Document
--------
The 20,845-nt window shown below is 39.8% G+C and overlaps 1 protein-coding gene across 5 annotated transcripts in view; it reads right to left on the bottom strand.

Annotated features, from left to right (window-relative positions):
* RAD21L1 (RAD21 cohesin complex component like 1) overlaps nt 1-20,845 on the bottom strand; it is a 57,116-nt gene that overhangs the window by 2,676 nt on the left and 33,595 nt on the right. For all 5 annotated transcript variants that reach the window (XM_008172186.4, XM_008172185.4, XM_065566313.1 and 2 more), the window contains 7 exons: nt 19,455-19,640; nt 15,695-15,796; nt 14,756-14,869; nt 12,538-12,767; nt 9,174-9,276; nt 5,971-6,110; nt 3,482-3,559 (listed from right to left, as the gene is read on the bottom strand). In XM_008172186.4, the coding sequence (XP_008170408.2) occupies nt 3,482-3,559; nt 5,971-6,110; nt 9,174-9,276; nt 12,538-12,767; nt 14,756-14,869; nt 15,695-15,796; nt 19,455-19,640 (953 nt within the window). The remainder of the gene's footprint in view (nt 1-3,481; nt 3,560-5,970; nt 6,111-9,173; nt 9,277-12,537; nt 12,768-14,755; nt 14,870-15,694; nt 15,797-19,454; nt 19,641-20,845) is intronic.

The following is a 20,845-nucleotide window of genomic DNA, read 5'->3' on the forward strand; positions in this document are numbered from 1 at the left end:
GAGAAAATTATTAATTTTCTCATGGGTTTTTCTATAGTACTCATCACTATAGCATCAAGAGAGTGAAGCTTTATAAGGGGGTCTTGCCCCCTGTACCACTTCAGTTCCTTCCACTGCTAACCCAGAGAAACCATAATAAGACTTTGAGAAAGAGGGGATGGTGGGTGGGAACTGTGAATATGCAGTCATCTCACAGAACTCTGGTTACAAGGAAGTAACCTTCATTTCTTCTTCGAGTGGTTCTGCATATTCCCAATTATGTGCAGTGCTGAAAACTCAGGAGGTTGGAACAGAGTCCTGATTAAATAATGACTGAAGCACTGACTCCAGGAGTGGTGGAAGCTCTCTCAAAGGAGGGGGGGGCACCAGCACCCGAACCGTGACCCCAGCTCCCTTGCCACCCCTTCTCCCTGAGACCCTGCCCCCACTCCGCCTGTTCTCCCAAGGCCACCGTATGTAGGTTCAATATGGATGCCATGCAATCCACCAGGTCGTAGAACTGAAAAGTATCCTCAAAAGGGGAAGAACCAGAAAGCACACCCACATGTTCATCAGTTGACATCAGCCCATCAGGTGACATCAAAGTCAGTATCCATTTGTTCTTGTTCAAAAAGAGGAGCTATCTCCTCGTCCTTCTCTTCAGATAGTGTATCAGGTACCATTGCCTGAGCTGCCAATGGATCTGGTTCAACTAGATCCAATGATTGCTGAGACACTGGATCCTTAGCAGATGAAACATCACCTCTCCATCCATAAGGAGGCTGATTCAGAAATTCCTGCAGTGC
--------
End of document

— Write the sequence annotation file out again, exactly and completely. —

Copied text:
The 20,845-nt window shown below is 39.8% G+C and overlaps 1 protein-coding gene across 5 annotated transcripts in view; it reads right to left on the bottom strand.

Annotated features, from left to right (window-relative positions):
* RAD21L1 (RAD21 cohesin complex component like 1) overlaps nt 1-20,845 on the bottom strand; it is a 57,116-nt gene that overhangs the window by 2,676 nt on the left and 33,595 nt on the right. For all 5 annotated transcript variants that reach the window (XM_008172186.4, XM_008172185.4, XM_065566313.1 and 2 more), the window contains 7 exons: nt 19,455-19,640; nt 15,695-15,796; nt 14,756-14,869; nt 12,538-12,767; nt 9,174-9,276; nt 5,971-6,110; nt 3,482-3,559 (listed from right to left, as the gene is read on the bottom strand). In XM_008172186.4, the coding sequence (XP_008170408.2) occupies nt 3,482-3,559; nt 5,971-6,110; nt 9,174-9,276; nt 12,538-12,767; nt 14,756-14,869; nt 15,695-15,796; nt 19,455-19,640 (953 nt within the window). The remainder of the gene's footprint in view (nt 1-3,481; nt 3,560-5,970; nt 6,111-9,173; nt 9,277-12,537; nt 12,768-14,755; nt 14,870-15,694; nt 15,797-19,454; nt 19,641-20,845) is intronic.

The following is a 20,845-nucleotide window of genomic DNA, read 5'->3' on the forward strand; positions in this document are numbered from 1 at the left end:
GAGAAAATTATTAATTTTCTCATGGGTTTTTCTATAGTACTCATCACTATAGCATCAAGAGAGTGAAGCTTTATAAGGGGGTCTTGCCCCCTGTACCACTTCAGTTCCTTCCACTGCTAACCCAGAGAAACCATAATAAGACTTTGAGAAAGAGGGGATGGTGGGTGGGAACTGTGAATATGCAGTCATCTCACAGAACTCTGGTTACAAGGAAGTAACCTTCATTTCTTCTTCGAGTGGTTCTGCATATTCCCAATTATGTGCAGTGCTGAAAACTCAGGAGGTTGGAACAGAGTCCTGATTAAATAATGACTGAAGCACTGACTCCAGGAGTGGTGGAAGCTCTCTCAAAGGAGGGGGGGGCACCAGCACCCGAACCGTGACCCCAGCTCCCTTGCCACCCCTTCTCCCTGAGACCCTGCCCCCACTCCGCCTGTTCTCCCAAGGCCACCGTATGTAGGTTCAATATGGATGCCATGCAATCCACCAGGTCGTAGAACTGAAAAGTATCCTCAAAAGGGGAAGAACCAGAAAGCACACCCACATGTTCATCAGTTGACATCAGCCCATCAGGTGACATCAAAGTCAGTATCCATTTGTTCTTGTTCAAAAAGAGGAGCTATCTCCTCGTCCTTCTCTTCAGATAGTGTATCAGGTACCATTGCCTGAGCTGCCAATGGATCTGGTTCAACTAGATCCAATGATTGCTGAGACACTGGATCCTTAGCAGATGAAACATCACCTCTCCATCCATAAGGAGGCTGATTCAGAAATTCCTGCAGTGC